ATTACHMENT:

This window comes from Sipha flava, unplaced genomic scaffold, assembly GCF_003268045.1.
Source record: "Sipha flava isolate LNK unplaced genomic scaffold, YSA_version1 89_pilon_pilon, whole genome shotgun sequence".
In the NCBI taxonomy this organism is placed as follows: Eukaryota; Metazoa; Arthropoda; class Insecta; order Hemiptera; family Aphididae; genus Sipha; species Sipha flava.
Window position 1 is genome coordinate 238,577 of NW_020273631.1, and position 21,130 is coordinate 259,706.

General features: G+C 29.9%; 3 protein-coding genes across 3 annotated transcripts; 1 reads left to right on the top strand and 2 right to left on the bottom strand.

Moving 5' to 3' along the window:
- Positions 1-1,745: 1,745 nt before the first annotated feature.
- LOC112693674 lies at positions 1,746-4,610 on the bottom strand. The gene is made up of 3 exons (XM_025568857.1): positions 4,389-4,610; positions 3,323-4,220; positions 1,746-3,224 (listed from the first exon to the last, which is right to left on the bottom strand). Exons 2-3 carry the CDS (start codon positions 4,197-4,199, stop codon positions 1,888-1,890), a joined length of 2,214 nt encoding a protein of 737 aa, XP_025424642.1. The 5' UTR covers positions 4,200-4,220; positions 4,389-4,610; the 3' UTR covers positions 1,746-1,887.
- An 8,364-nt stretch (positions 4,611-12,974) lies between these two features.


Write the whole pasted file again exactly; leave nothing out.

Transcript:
This window comes from Sipha flava, unplaced genomic scaffold, assembly GCF_003268045.1.
Source record: "Sipha flava isolate LNK unplaced genomic scaffold, YSA_version1 89_pilon_pilon, whole genome shotgun sequence".
In the NCBI taxonomy this organism is placed as follows: Eukaryota; Metazoa; Arthropoda; class Insecta; order Hemiptera; family Aphididae; genus Sipha; species Sipha flava.
Window position 1 is genome coordinate 238,577 of NW_020273631.1, and position 21,130 is coordinate 259,706.

General features: G+C 29.9%; 3 protein-coding genes across 3 annotated transcripts; 1 reads left to right on the top strand and 2 right to left on the bottom strand.

Moving 5' to 3' along the window:
- Positions 1-1,745: 1,745 nt before the first annotated feature.
- LOC112693674 lies at positions 1,746-4,610 on the bottom strand. The gene is made up of 3 exons (XM_025568857.1): positions 4,389-4,610; positions 3,323-4,220; positions 1,746-3,224 (listed from the first exon to the last, which is right to left on the bottom strand). Exons 2-3 carry the CDS (start codon positions 4,197-4,199, stop codon positions 1,888-1,890), a joined length of 2,214 nt encoding a protein of 737 aa, XP_025424642.1. The 5' UTR covers positions 4,200-4,220; positions 4,389-4,610; the 3' UTR covers positions 1,746-1,887.
- An 8,364-nt stretch (positions 4,611-12,974) lies between these two features.